USA Today’s Richard Wolf: “Gay marriage rulings: Experts predict what court will do.” As the Supreme Court prepares to issue two historic decisions on gay marriage this month, however, the judges and lawyers who worked on both sides of those earlier cases don’t expect anything quite so eloquent or all-encompassing from a cautious and conservative court. The consensus view: The justices will limit the expansion of gay marriage rights to California, with few if any implications for the rest of the country. Only on the Defense of Marriage Act, most agree, will the court strike a broad blow against discrimination by striking down the ban on federal benefits for married same-sex couples. LINK 

IMMIGRATION:
The Los Angeles Times’ Katherine Skiba: “Senate Republican says she’ll back immigration bill” Conservative Republican Sen. Kelly Ayotte announced her support Sunday for the Senate’s bipartisan immigration overhaul, lending momentum to the comprehensive measure. “Our immigration system is completely broken,” the New Hampshire lawmaker said on CBS’ “Face the Nation.” “This is a thoughtful, bipartisan solution to a tough problem.” Ayotte, who was elected in 2010, is the first Republican to endorse the measure apart from the four in the Senate’s so-called Gang of Eight who crafted the bill: Sens. John McCain of Arizona, Lindsey Graham of South Carolina, Marco Rubio of Florida and Jeff Flake of Arizona. LINK

Politico’s Seung Min Kim and Jake Sherman: “John Boehner begins to sketch immigration plan” Speaker John Boehner has been stunningly silent about his plans to move immigration reform through the House. But privately, the Ohio Republican is beginning to sketch out a road map to try to pass some version of an overhaul in his chamber — a welcome sign for proponents of immigration reform. LINK

CONGRESS:
The Wall Street Journal’s Corey Boyles: “Congress Heads for Showdown Over Food-Stamp Funding.” A major farm bill that the Senate is likely to approve on Monday will set up a collision with the House over funding for the fast-growing food-stamp programs. The cost of the food-stamp programs has risen substantially since President Barack Obama took office in 2009 amid the worst economic downturn in 80 years, jumping 41% to $75.7 billion in 2011. The House is on track to cut $20 billion from the program over the next decade, or less than 3%. The bill the Senate is expected to pass Monday would cut food stamps by $4 billion over a decade. LINK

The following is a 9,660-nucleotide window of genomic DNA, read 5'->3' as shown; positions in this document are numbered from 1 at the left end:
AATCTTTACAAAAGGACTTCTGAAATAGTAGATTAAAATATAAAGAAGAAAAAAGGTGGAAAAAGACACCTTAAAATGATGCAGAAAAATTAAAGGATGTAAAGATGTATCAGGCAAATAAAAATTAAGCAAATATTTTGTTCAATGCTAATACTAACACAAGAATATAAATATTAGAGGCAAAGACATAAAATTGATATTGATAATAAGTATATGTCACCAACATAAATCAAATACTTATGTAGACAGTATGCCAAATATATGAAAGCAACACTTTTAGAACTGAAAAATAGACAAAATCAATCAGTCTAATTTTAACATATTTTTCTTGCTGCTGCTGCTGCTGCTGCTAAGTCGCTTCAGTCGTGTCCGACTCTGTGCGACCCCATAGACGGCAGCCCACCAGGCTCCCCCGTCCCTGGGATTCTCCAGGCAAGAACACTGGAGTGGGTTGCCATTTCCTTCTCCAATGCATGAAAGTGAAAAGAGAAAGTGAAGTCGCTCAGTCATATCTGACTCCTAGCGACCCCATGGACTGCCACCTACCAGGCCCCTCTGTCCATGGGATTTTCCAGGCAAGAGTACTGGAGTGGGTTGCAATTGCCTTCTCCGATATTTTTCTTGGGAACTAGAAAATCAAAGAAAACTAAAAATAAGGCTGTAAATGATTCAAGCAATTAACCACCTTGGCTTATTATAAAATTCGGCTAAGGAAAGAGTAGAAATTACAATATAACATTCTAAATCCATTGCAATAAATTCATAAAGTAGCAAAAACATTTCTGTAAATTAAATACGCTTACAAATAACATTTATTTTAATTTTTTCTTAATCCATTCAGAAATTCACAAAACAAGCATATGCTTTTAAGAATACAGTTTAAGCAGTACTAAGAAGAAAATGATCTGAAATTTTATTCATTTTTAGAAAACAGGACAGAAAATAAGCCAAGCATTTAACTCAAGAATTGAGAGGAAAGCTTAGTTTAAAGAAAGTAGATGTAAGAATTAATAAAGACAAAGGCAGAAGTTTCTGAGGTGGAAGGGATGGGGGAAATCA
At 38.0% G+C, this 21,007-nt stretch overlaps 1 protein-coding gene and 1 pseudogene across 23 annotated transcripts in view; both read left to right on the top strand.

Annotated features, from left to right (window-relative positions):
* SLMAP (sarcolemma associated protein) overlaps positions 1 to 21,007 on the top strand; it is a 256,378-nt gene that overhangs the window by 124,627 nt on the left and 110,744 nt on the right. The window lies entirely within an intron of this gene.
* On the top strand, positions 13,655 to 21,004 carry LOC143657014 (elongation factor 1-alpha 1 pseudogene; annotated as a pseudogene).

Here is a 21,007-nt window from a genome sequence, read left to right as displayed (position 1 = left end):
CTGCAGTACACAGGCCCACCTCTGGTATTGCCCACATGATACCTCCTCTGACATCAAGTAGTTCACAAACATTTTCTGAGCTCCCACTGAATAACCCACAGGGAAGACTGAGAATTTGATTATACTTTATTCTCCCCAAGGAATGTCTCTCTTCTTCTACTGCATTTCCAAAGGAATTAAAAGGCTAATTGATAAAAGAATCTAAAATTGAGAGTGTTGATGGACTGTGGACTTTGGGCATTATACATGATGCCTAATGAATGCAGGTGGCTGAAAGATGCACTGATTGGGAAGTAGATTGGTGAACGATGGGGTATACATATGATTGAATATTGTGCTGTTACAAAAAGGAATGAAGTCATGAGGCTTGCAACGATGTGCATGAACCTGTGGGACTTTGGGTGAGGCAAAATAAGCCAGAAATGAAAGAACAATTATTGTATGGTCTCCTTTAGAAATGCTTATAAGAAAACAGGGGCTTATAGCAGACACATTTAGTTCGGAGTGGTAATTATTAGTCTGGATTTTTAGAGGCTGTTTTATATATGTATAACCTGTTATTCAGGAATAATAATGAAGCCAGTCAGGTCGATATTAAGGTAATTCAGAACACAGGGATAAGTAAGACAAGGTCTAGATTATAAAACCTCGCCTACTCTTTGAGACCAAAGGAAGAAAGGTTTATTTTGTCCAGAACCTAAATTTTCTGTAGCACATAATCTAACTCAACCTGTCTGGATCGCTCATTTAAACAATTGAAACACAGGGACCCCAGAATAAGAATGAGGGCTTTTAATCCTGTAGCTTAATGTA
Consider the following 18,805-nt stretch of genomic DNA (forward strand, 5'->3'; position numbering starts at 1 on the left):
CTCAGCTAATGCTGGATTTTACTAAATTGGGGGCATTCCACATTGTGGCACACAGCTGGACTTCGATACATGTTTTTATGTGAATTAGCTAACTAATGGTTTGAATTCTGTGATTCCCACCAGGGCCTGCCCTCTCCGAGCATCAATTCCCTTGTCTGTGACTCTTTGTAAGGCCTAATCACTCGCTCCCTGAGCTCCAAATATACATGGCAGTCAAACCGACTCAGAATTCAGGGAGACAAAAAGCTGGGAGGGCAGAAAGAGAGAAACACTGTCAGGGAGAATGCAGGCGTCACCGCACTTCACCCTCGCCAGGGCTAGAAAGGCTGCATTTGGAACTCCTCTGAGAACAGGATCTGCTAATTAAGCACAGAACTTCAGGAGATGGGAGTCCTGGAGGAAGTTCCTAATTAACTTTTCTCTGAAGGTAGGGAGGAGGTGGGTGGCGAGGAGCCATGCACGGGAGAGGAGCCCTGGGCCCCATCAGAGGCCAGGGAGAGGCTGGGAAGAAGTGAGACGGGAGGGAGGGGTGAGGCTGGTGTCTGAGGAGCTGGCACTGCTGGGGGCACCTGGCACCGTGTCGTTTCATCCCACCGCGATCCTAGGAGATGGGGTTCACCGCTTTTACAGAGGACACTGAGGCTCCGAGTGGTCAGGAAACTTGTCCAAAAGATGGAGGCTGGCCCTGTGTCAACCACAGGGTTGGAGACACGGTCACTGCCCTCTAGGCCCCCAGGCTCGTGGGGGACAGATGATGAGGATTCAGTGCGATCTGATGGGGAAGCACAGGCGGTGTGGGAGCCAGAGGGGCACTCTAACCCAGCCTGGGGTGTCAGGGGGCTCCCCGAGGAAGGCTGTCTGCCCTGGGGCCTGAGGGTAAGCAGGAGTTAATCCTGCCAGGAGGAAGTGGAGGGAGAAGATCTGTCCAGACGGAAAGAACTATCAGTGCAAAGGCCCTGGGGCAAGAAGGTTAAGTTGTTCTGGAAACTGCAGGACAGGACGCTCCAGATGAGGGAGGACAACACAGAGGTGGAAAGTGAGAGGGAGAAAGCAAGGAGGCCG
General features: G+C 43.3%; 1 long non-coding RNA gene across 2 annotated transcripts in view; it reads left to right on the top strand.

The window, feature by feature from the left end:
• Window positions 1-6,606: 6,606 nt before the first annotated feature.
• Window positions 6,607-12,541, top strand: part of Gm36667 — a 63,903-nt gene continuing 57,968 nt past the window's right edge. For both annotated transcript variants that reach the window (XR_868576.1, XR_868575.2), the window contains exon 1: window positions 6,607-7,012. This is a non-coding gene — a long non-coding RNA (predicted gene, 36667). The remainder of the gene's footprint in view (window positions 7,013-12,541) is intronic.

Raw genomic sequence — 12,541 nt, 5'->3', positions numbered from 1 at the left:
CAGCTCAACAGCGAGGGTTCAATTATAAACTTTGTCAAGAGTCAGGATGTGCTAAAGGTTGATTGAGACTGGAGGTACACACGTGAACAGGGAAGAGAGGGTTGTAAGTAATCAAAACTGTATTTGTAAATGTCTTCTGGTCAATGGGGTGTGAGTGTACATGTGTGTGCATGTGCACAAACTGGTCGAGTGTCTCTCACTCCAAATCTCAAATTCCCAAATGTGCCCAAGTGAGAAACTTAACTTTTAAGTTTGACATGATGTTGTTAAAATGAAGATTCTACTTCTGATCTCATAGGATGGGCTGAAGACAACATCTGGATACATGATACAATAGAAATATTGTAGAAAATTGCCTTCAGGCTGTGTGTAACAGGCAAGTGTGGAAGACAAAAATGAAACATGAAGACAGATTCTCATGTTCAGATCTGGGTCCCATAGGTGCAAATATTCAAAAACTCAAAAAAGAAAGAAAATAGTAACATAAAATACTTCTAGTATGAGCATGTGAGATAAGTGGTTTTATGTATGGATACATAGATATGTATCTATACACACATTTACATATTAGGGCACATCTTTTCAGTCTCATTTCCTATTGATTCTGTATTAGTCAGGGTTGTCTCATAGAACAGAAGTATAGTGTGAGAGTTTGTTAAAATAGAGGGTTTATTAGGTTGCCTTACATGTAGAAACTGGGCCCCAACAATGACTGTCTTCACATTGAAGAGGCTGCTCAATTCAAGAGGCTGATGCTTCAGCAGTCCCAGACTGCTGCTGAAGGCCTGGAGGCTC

GUANTANAMO: 
ABC News’ Alexandra Dukakis and Matthew Larotonda: “McCain, Feinstein and Obama Chief of Staff on Surprise Trip to Guantanamo Bay.” Senators John McCain, R-Ariz., and Dianne Feinstein, D-Calif., traveled to the federal detention facility at Guantanamo Bay, Cuba, Friday with White House Chief of Staff Denis McDonough. The trip came amid a mass hunger strike of more than one hundred prisoners at the most recognizable and controversial holding facility in the war on terrorism. President Obama had promised to close Guantanamo when he was running for president in 2008, but progress has long since stalled. LINK

HEALTH CARE:
The Boston Globe’s Tracy Jan: “State may fill gap in federal health care coverage.” A congressional mistake that could cause nearly 4 million people to be ineligible for federal subsidies in President Obama’s health care law has prompted Massachusetts officials to launch a new effort to try to close the gap. Under what has become known as a “glitch” in Obama’s health plan, eligibility for insurance subsidies will be based on how much it costs workers who buy an individual plan, not the far more expensive family plan. The glitch would affect uninsured spouses and an estimated 460,000 children of workers who cannot afford the family coverage offered through employers. LINK

ABC NEWS VIDEO:
Obama on NSA Controversy: ‘No One Is Listening To Your Phone Calls’“ LINK 

BOOKMARKS:
The Note: LINK
The Must-Reads Online: LINK
Top Line Webcast (12noon EST M-F): LINK
ABC News Politics: LINK
George’s Bottom Line (George Stephanopoulos): LINK
Follow ABC News on Twitter: LINK
ABC News Mobile: LINK
ABC News app on your iPhone/iPod Touch/iPad: LINK

You are using an outdated version of Internet Explorer. Please click here to upgrade your browser in order to comment.
blog comments powered by Disqus